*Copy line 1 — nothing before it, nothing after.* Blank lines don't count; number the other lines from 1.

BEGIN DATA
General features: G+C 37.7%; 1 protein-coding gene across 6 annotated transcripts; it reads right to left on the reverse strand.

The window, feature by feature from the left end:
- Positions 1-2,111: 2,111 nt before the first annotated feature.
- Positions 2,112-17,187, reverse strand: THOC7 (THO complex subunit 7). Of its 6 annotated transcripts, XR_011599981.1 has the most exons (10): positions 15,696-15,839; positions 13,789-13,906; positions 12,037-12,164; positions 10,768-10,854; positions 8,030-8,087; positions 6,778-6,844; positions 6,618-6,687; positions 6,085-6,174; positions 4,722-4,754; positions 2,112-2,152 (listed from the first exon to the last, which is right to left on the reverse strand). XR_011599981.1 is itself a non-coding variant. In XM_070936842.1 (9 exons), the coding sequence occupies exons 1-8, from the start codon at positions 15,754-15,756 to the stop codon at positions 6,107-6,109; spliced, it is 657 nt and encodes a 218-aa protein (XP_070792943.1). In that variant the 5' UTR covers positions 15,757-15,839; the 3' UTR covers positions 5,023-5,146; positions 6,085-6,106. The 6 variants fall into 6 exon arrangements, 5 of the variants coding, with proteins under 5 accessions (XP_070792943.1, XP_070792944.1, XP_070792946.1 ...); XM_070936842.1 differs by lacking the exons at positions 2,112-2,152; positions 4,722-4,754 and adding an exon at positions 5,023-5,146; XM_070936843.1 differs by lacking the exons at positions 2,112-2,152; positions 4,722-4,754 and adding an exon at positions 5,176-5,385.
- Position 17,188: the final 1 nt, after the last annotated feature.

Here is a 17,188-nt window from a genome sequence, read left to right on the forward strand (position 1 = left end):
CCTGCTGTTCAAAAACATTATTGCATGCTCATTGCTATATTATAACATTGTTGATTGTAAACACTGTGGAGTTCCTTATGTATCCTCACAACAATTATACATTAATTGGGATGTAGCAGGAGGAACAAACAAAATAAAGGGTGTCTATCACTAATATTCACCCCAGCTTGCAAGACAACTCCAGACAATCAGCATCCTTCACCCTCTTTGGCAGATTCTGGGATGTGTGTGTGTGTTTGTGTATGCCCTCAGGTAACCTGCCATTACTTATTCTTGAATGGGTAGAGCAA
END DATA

General features: G+C 37.7%; 1 protein-coding gene across 6 annotated transcripts; it reads right to left on the reverse strand.